Our Poverty Point Addresses
Art, Language Arts, Math, Social Studies
The student will:
One hour to trace neighborhood map
Two hours to complete student activity
Map of Poverty Point overhead transparency
Map of local neighborhood with map scale given in miles
Large sheet of white paper
Blank overhead transparency sheet for neighborhood map
Marker that writes on plastic
18 inch square of clear plastic for Poverty Point overlay map
Small round label for each student
Must Know Info:
Charles H. Webb (1982)
courtesy of LSU Dept. of Geography and Anthropology
The man-made earthworks at the Poverty Point site near Epps are enormous. The six earthen ridges are arranged in concentric arcs surrounding a large central plaza. The ends of the outermost ridges are 3,950 feet apart, or almost 3/4 mile. The distance across the plaza between the inner ridges is about 1,950 feet. The earthworks form a C-shaped pattern which ends at the bluffs of Bayou Macon.
The semicircular ridge which is closest to the central plaza is called Ridge 1. The ridges are numbered going outwards so that the longest outer ridge is called Ridge 6. The site is also divided into sections by aisles which crosscut through the ridges. These sections are known as the north, northwest, west, southwest, and south sections of the Poverty Point site. The dividing aisles do not divide the earthworks into sections of equal size. The aisles are from 35 to 160 feet wide.
In order to give students a better understanding of the immense size of the site, superimpose a clear plastic Poverty Point map on top of a neighborhood map and let the students determine where they would live. Poverty Point addresses may be formed by naming the section and the ridge number, for example, a student might live in the Southwest Section on Ridge 3. Once students have discovered each others' Poverty Point addresses, the immense size of the site will be clear as they ride their bicycles through the neighborhood!
1. Make an overhead transparency of the Poverty Point map included in this lesson.
2. Make an overhead transparency of the neighborhood map with a scale in miles.
3. Tape the clear plastic sheet to a wall, project the Poverty Point map on it, and trace in permanent marker. Be sure to include the map scale and compass directions.
4. Project the neighborhood map so that it shines on top of the Poverty Point clear plastic. Move your projector forward or backward until both map scales are the same. When the map scales are the same, do not move your projector.
5. Do not move the projector as you take the plastic down and put up white paper to draw the neighborhood map.
6. Trace the neighborhood map onto the white paper. Label a few major streets to provide points of reference for the students.
7. Students will enjoy labeling the streets, bayous, major landmarks (Burger King, McDonalds), and the location of the school. Students will need to create a map key and color code highways, interstate systems, rivers, railroads, etc.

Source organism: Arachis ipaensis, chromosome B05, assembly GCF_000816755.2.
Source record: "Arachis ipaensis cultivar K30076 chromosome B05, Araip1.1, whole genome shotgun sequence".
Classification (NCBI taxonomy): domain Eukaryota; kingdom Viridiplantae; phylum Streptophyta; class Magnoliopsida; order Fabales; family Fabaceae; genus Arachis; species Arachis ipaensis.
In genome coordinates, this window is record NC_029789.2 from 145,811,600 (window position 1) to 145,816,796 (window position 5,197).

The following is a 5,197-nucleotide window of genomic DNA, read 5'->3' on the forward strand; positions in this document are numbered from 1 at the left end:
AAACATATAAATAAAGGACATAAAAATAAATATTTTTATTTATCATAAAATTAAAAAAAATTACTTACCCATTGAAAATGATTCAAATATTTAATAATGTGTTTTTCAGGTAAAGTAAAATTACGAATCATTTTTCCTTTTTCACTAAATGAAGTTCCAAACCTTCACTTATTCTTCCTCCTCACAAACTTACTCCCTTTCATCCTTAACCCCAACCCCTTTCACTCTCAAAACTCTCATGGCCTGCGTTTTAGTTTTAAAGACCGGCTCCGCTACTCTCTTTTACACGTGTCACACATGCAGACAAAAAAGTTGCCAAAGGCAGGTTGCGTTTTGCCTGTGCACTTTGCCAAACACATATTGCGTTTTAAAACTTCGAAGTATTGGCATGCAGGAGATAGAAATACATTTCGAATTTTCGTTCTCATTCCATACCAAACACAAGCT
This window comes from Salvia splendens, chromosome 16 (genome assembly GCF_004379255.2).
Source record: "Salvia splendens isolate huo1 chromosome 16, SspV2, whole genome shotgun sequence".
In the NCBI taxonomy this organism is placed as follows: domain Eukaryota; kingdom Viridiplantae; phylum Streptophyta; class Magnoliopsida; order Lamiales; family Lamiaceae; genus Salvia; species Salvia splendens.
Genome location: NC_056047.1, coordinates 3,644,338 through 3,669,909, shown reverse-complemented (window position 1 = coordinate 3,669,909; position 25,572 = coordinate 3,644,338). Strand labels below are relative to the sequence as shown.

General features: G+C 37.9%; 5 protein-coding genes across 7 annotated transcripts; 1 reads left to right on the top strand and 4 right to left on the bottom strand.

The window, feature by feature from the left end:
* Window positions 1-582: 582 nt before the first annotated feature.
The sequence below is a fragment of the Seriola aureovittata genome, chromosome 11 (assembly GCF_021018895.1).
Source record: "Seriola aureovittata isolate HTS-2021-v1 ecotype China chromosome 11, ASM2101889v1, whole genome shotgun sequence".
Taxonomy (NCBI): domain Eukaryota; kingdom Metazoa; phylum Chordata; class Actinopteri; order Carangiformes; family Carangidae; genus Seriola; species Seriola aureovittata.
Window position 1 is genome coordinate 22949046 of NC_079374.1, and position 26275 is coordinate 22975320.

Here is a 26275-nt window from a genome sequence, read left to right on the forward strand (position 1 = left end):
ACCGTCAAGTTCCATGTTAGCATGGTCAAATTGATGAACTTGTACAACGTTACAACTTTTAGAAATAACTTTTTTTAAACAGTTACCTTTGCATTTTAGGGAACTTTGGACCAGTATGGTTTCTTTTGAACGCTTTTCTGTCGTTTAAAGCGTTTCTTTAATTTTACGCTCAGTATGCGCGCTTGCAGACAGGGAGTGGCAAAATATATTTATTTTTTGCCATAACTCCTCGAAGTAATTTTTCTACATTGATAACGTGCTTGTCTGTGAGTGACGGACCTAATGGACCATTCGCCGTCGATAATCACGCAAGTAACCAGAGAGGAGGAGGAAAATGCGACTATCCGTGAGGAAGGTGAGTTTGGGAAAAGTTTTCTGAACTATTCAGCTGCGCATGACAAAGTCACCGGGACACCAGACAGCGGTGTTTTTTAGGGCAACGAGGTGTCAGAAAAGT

8. Students should use round labels to find and mark the location of their homes. This is an excellent opportunity for map skills review and instruction in compass directions, map scale, and giving directions from one location to another. Make up questions similar to those below or let students quiz each other:
9. Place the plastic map of Poverty Point on top of the neighborhood map and adjust it so that the school is on a ridge and that as many children's houses as possible are covered by the plastic. Keep the directional orientation so that North is still North, etc.
10. Students will look for their labels on the neighborhood map and determine which ridge and section they would live on at Poverty Point. Each student will identify his Poverty Point address and mark it on the clear plastic map of the site.
11. Students will enjoy making little huts from card stock to put on the Poverty Point plastic map. Tape or hot glue the huts on the plastic overlay above the labels on the neighborhood map. The students really enjoy knowing who lives in what section of the Poverty Point site! Since many students are able to ride bicycles or walk around their neighborhood, this activity will give them a clearer picture of the immense size of the Poverty Point site.
12. Use the overhead transparency of the Poverty Point map to help teach map scale. Project the map of Poverty Point on the wall and have students use a string to determine the distance between two locations on the map. Use the map scale to measure the string, finding the actual distance between the locations. Next, move the projector so that the map scale becomes either larger or smaller. Use the string to once again measure the distance between the same two locations. The measurement on the string will be different. Ask students if the distance between the places has changed. They should figure out that the scale will have changed along with the projected map. Students should check this out by measuring the string on the altered map scale. Compare the two projections of the Poverty Point map and inquire about the advantages of one or the other. Students should notice that a map scale covering less distance results in a close up picture of the same area.